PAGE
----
Cable Set Top Boxes Are The Silent Power Hog In Many Homes

Try to imagine the amount of power four giant-sized nuclear reactors would put out if running 24 hours a day, 7 days a week. Quite a bit, right? Well, it just so happens that set-top boxes for cable and satellite TV put out the same amount. Not yours alone, mind you -- but collectively, the 224 million cable and satellite set-top boxes around the world consume the same amount of electricity.

So says a report in the Los Angeles Times that calls attention to these unassuming power hogs. Outside of air conditioning, they're now the single biggest energy hog in many homes. Part of the reason is because they're running even when you're asleep.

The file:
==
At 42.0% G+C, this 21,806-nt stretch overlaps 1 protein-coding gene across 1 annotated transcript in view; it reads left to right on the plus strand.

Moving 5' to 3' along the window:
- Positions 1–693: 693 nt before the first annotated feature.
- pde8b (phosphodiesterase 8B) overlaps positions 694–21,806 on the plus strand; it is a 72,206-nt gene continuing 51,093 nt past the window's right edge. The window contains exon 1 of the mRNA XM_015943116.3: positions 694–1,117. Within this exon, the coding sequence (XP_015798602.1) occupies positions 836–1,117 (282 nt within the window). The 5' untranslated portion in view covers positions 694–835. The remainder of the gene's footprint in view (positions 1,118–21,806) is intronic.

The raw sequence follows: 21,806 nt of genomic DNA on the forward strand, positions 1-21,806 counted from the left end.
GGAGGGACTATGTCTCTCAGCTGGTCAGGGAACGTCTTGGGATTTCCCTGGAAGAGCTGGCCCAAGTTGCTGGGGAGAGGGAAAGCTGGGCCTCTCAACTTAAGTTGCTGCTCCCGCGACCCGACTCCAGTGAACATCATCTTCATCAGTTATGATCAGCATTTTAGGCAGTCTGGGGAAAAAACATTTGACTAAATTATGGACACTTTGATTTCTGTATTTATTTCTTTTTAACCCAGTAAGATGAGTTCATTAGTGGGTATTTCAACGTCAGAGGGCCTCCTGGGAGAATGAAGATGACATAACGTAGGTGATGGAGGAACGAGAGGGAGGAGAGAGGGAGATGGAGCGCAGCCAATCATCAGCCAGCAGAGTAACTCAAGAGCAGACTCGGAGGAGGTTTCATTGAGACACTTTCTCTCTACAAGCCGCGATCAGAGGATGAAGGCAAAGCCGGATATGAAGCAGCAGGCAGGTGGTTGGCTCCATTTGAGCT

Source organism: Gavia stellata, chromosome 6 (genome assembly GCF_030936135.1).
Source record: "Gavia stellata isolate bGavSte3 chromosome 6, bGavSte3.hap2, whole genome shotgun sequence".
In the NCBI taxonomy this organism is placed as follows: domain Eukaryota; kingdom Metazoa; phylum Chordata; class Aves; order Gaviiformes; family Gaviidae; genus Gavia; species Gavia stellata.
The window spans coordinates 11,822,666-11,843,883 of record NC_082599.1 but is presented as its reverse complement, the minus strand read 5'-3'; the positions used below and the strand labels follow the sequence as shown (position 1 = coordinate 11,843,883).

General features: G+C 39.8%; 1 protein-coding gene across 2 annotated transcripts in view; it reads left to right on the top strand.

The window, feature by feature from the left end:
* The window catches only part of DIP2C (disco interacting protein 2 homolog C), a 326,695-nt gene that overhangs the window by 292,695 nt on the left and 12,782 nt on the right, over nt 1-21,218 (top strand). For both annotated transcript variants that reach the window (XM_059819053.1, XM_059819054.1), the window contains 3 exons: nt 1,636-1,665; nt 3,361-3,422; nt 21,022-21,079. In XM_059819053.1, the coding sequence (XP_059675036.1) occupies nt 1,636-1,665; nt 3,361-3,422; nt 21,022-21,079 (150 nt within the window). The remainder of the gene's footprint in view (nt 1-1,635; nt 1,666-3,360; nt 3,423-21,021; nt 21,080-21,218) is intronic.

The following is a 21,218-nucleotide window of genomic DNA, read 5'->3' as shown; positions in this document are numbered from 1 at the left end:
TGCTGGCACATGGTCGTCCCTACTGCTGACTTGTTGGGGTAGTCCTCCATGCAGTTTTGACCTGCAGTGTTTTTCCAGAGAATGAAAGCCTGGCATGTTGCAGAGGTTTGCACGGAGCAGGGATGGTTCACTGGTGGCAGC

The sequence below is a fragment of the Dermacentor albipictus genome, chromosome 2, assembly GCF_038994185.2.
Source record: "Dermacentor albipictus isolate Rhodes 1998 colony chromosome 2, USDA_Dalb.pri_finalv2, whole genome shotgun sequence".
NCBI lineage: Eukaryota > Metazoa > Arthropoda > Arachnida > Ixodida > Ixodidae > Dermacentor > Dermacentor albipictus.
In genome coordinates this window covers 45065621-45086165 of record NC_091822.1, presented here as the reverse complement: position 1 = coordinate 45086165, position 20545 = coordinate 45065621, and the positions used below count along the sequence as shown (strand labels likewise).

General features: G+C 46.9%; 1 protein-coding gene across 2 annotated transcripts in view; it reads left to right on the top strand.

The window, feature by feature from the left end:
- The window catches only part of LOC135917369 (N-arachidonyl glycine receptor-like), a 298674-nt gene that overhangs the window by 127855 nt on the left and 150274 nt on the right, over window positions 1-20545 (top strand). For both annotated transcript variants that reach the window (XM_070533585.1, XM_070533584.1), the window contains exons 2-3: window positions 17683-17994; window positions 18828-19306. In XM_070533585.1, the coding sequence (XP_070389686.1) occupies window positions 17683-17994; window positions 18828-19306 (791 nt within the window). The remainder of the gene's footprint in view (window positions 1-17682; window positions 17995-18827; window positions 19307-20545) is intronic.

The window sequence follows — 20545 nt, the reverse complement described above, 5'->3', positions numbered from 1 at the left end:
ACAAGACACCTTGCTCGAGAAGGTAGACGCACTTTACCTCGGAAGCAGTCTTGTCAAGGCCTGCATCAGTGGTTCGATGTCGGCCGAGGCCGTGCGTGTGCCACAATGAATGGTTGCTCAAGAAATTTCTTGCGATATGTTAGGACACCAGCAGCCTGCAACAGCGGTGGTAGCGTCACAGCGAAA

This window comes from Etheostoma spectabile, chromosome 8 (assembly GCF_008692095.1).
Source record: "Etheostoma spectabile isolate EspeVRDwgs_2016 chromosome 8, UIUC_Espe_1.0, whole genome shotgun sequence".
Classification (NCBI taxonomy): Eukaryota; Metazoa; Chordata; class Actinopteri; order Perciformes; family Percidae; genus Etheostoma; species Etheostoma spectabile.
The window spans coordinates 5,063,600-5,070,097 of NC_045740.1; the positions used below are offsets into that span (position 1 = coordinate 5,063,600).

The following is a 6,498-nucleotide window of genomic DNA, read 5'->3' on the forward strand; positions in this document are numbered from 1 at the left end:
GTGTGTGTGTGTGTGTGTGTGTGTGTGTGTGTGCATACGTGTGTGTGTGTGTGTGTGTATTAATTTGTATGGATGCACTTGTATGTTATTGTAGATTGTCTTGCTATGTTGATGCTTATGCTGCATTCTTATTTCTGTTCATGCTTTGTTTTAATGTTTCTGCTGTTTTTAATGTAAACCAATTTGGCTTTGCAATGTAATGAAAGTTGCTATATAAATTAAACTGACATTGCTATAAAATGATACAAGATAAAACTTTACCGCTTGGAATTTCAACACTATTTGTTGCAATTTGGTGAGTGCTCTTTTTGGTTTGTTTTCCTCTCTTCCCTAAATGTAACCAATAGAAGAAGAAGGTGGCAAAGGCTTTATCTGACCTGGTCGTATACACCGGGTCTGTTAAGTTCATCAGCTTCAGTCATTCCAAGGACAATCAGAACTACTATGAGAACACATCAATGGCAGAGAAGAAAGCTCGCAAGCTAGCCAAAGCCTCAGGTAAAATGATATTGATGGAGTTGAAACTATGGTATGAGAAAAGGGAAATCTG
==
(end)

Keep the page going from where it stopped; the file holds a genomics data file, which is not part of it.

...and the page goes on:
Set-Top Box
Image Source: Flickr (Andrew Currie)

Cable boxes with a built-in digital video recorder (DVR) are even worse. These devices consume as much as 35 watts of power, which translates into about $8 per month for someone living in southern California. Surprisingly, these devices consume nearly as much electricity when turned off as they do when turned on.

Andrew McAllister, a member of the California Energy Commission, told the LAT that this is a "classic case of market failure," adding that consumers have "zero information and zero control over the devices they get."

Keep in mind we're just talking about set-top boxes. If you factor in all the other electronic gadgets we collectively use today -- PCs, smartphones, and so forth -- the power bill comes for Americans is more than $12 billion a year.

Tags:  TV, Television, cable, set-top
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